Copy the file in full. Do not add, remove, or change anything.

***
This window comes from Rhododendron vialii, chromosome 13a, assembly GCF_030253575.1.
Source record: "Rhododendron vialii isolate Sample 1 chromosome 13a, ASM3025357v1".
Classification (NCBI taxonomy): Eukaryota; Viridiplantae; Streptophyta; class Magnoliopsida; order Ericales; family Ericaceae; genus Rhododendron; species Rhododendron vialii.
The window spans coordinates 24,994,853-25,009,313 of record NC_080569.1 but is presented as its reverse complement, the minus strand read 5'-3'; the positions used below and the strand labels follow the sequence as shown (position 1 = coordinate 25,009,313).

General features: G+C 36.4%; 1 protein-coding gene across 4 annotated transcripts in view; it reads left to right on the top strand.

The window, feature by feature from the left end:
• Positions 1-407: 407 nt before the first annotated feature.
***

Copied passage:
This window comes from Rhododendron vialii, chromosome 13a, assembly GCF_030253575.1.
Source record: "Rhododendron vialii isolate Sample 1 chromosome 13a, ASM3025357v1".
Classification (NCBI taxonomy): Eukaryota; Viridiplantae; Streptophyta; class Magnoliopsida; order Ericales; family Ericaceae; genus Rhododendron; species Rhododendron vialii.
The window spans coordinates 24,994,853-25,009,313 of record NC_080569.1 but is presented as its reverse complement, the minus strand read 5'-3'; the positions used below and the strand labels follow the sequence as shown (position 1 = coordinate 25,009,313).

General features: G+C 36.4%; 1 protein-coding gene across 4 annotated transcripts in view; it reads left to right on the top strand.

The window, feature by feature from the left end:
• Positions 1-407: 407 nt before the first annotated feature.